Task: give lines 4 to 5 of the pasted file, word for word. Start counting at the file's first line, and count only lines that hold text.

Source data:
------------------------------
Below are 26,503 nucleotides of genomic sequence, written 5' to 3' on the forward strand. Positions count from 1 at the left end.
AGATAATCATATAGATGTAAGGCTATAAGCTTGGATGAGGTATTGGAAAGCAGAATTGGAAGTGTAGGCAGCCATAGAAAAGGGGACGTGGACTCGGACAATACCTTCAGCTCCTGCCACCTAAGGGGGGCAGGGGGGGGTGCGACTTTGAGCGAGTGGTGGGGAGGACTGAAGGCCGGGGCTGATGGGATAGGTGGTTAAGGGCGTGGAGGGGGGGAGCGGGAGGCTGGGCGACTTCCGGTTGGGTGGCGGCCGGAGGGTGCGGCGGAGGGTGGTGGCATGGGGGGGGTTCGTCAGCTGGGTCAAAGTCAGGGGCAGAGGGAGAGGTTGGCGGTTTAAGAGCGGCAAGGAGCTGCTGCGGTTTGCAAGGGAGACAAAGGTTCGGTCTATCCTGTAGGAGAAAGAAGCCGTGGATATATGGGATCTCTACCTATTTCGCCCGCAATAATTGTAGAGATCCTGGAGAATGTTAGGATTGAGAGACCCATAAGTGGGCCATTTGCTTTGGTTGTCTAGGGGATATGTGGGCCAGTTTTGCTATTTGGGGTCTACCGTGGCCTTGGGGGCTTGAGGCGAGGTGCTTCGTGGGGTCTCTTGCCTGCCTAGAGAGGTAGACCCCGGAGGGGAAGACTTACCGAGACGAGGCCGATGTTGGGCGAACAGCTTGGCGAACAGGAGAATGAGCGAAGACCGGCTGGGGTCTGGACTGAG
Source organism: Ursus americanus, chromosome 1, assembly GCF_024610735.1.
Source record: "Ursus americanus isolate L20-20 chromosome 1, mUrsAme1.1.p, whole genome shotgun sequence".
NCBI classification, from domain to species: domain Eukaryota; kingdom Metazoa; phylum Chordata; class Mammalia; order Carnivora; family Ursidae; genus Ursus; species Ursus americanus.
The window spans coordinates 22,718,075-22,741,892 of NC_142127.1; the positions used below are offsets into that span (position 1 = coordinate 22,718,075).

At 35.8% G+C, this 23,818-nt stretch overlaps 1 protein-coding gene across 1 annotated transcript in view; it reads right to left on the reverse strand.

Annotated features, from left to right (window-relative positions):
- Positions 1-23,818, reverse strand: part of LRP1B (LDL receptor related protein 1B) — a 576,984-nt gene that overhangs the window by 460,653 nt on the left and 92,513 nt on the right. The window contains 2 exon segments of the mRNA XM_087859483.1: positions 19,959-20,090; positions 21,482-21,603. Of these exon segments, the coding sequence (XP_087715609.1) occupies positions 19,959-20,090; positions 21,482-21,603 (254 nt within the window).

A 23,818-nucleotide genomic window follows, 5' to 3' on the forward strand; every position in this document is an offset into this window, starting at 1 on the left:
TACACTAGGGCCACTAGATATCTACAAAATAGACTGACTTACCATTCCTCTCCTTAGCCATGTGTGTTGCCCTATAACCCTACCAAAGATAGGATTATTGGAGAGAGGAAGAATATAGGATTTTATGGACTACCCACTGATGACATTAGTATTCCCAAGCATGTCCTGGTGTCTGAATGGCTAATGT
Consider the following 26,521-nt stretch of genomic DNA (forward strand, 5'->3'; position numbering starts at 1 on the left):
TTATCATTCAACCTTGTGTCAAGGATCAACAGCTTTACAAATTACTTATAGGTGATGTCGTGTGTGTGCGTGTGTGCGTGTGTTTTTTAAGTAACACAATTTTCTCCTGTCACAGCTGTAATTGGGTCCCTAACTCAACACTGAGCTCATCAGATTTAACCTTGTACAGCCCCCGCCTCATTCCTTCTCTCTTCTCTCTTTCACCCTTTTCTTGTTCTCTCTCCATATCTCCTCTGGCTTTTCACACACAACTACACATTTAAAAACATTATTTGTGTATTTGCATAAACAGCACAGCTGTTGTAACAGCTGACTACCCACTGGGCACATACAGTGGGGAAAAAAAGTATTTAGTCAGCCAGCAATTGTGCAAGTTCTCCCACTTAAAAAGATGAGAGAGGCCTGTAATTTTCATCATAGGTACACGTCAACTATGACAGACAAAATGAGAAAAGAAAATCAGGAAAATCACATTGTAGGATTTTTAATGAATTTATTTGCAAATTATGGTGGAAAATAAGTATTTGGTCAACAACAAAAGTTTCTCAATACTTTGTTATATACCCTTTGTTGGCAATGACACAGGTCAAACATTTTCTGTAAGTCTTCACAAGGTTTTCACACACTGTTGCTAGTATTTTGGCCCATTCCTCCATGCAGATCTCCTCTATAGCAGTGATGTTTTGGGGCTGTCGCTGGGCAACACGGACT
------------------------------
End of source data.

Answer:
Source record: "Ursus americanus isolate L20-20 chromosome 1, mUrsAme1.1.p, whole genome shotgun sequence".
NCBI classification, from domain to species: domain Eukaryota; kingdom Metazoa; phylum Chordata; class Mammalia; order Carnivora; family Ursidae; genus Ursus; species Ursus americanus.